StringBuffer Java – StringBuffer class and methods with examples  


Java StringBuffer

StringBuffer class in Java  

The StringBuffer in Java is a class that we can use to manipulate Strings. Strings are immutable which means it is of fixed length whereas StringBuffer is mutable and growable meaning we can change the length of string and do different manipulations like append, delete, insert, etc. In this tutorial, we will discuss the StringBuffer class in Java and methods in detail with examples. We will also see the difference between StringBuffer vs StringBuilder towards the end of the tutorial.

Stringbuffer in JavaPin

Features  

Below are the features of the StringBuffer class:

  • It creates a mutable String object
  • It is thread-safe and synchronized which means we can use it for multithreading.
  • Implements the CharSequence, Appendable, and Serializable interfaces.
  • Inherits all the methods from the Object class.

Constructors  

The StringBuffer class contains the below constructors:

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ConstructorDescription
StringBuffer()Creates an empty default constructor with initial capacity as 16
StringBuffer(CharSequence csq)Creates a StringBuffer with the characters in the specified CharSequence. The capacity is 16 plus the length of the characters in the argument
StringBuffer(int initialCapacity)Creates an empty StringBuffer with the specified capacity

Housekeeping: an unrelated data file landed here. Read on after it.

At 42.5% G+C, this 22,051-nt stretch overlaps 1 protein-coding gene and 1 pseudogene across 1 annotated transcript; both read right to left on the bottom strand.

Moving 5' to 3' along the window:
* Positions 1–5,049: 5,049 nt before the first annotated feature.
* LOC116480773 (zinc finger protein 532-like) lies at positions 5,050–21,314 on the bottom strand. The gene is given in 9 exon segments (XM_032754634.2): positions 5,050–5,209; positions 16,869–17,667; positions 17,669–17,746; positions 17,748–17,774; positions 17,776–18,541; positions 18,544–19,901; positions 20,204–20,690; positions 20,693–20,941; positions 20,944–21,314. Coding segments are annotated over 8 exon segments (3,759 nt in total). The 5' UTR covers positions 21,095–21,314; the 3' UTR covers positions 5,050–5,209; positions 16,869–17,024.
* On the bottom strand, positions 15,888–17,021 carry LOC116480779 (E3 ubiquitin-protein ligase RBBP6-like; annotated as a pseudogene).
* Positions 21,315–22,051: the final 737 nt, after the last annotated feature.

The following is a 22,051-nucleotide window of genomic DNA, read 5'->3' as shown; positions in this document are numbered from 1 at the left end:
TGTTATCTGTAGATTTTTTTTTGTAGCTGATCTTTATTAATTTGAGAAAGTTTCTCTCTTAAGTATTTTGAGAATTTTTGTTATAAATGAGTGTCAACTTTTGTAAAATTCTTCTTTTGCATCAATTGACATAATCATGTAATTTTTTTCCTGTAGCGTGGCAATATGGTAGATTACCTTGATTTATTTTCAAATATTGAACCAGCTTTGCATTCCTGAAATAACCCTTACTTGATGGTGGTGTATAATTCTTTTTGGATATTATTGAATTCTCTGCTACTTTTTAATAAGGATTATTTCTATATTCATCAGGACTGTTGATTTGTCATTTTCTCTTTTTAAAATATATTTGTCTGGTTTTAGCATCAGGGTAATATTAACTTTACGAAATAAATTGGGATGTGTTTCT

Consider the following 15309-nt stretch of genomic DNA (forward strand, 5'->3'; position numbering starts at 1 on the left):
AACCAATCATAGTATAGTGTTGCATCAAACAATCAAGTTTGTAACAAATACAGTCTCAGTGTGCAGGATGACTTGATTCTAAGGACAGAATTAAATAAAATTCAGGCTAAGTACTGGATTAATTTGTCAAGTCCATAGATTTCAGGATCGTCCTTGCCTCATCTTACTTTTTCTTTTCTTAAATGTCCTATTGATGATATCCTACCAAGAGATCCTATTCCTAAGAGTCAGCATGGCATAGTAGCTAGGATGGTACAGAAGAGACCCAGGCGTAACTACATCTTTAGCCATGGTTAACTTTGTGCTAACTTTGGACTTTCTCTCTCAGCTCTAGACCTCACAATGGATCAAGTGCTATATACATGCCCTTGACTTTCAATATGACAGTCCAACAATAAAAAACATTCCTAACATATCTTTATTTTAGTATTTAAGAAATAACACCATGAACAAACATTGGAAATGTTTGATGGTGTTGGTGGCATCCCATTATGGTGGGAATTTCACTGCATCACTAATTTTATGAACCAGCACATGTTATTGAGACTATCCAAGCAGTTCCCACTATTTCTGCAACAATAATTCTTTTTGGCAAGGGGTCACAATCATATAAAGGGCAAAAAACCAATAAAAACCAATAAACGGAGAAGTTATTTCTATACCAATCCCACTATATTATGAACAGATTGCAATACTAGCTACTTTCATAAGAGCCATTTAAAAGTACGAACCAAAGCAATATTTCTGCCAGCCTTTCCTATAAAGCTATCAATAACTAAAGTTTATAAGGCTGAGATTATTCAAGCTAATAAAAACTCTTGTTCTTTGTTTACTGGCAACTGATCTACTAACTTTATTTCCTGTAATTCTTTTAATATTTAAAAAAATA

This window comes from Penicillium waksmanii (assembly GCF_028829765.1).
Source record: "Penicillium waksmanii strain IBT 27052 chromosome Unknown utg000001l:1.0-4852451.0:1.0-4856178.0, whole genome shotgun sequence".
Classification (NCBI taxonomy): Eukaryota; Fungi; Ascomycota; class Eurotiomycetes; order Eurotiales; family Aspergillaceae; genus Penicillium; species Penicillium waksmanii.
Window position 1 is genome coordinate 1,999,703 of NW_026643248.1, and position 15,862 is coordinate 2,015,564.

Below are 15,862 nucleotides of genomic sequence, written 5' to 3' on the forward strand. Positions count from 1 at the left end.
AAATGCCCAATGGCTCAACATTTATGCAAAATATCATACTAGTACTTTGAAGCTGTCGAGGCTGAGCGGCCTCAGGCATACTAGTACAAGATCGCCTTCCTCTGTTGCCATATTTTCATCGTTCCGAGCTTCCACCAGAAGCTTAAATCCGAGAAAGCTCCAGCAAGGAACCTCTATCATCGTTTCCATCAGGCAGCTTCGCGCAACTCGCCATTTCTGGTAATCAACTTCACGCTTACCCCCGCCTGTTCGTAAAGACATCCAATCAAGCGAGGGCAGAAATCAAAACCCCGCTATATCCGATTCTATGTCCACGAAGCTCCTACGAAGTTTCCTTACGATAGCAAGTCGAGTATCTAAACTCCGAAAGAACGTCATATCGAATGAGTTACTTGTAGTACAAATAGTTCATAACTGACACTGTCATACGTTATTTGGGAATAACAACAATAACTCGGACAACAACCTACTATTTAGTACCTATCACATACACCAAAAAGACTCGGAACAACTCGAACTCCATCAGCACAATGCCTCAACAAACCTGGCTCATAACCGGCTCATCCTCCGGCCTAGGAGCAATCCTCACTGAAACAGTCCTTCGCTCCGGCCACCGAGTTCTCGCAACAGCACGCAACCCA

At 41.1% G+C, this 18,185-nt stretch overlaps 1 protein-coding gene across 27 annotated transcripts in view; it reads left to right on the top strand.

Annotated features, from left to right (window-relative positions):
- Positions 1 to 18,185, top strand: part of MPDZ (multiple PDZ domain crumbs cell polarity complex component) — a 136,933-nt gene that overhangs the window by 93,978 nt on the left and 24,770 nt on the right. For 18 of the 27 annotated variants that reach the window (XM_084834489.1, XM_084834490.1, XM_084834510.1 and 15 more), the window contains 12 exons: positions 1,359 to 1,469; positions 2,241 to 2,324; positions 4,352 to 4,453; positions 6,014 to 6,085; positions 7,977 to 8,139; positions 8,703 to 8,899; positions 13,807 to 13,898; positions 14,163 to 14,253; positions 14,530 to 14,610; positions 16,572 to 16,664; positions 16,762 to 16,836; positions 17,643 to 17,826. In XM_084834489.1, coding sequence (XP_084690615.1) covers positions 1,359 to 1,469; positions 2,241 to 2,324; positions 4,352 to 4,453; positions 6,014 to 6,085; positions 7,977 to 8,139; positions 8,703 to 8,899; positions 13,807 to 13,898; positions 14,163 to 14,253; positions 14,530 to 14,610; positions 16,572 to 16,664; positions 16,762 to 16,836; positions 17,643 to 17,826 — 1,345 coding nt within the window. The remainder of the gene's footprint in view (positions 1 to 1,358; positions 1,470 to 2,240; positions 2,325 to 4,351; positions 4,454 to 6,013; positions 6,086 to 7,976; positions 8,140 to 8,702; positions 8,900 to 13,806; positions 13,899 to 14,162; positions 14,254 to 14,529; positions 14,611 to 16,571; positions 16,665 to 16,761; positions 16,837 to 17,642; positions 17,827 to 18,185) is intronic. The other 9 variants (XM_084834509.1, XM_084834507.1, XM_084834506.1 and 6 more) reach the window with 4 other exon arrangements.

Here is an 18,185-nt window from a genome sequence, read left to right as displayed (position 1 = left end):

StringBuffer(String str)Creates a StringBuffer with the specified string. The capacity is 16 plus the length of the string argument
See also
Operators in Java

StringBuffer methods in Java  

Below are the StringBuffer methods

MethodsDescription
StringBuffer append(String s)Appends the specified string to the original string
StringBuffer append(CharSequence csq, int start, int end)Appends the specified portion of the character sequence to the original string
int capacity()Returns the current capacity of the StringBuffer
char charAt(int index)Returns the character at the specified index position
int codePointAt(int index)Returns the codepoint character at the specified index
StringBuffer delete(int start, int end)Deletes the characters from the StringBuffer starting form the specified start index to end index
StringBuffer deleteCharAt(int index)Deletes the character at the specified index
void ensureCapacity(int capacity)Ensures that the StringBuffer has the minimum specified capacity
int indexOf(String str)Returns the index of the specified substring present in the string
StringBuffer insert(int offset, String str)Inserts the specified string at the specified index
int lastIndexOf(String str)Returns the index of the last occurrence of the specified substring
int length()Returns the number of characters of the string
StringBuffer replace(int start, int end, String str)Replaces the substring with the specified string starting from the start index till the end index
StringBuffer reverse()Reverses the characters in the specified string
void setCharAt(int index, char ch)Sets the specified character at the specified index in the input string